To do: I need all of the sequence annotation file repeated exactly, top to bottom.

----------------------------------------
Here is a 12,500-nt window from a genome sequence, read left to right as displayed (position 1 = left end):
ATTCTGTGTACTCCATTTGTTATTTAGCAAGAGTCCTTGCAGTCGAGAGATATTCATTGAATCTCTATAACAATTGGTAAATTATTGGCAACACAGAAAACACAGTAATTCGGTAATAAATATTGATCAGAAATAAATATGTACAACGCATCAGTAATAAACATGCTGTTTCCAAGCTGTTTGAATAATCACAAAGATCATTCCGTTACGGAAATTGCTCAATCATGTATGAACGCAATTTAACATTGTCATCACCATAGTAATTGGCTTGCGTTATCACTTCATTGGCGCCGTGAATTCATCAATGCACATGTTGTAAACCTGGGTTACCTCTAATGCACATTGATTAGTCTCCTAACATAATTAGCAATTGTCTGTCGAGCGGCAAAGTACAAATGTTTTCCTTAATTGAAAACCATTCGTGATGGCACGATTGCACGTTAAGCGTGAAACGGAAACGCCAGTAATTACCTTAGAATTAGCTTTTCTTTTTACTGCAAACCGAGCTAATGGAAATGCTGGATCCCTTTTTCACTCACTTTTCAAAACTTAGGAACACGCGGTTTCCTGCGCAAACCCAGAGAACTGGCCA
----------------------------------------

Here is a 12,500-nt window from a genome sequence, read left to right as displayed (position 1 = left end):
ATTCTGTGTACTCCATTTGTTATTTAGCAAGAGTCCTTGCAGTCGAGAGATATTCATTGAATCTCTATAACAATTGGTAAATTATTGGCAACACAGAAAACACAGTAATTCGGTAATAAATATTGATCAGAAATAAATATGTACAACGCATCAGTAATAAACATGCTGTTTCCAAGCTGTTTGAATAATCACAAAGATCATTCCGTTACGGAAATTGCTCAATCATGTATGAACGCAATTTAACATTGTCATCACCATAGTAATTGGCTTGCGTTATCACTTCATTGGCGCCGTGAATTCATCAATGCACATGTTGTAAACCTGGGTTACCTCTAATGCACATTGATTAGTCTCCTAACATAATTAGCAATTGTCTGTCGAGCGGCAAAGTACAAATGTTTTCCTTAATTGAAAACCATTCGTGATGGCACGATTGCACGTTAAGCGTGAAACGGAAACGCCAGTAATTACCTTAGAATTAGCTTTTCTTTTTACTGCAAACCGAGCTAATGGAAATGCTGGATCCCTTTTTCACTCACTTTTCAAAACTTAGGAACACGCGGTTTCCTGCGCAAACCCAGAGAACTGGCCA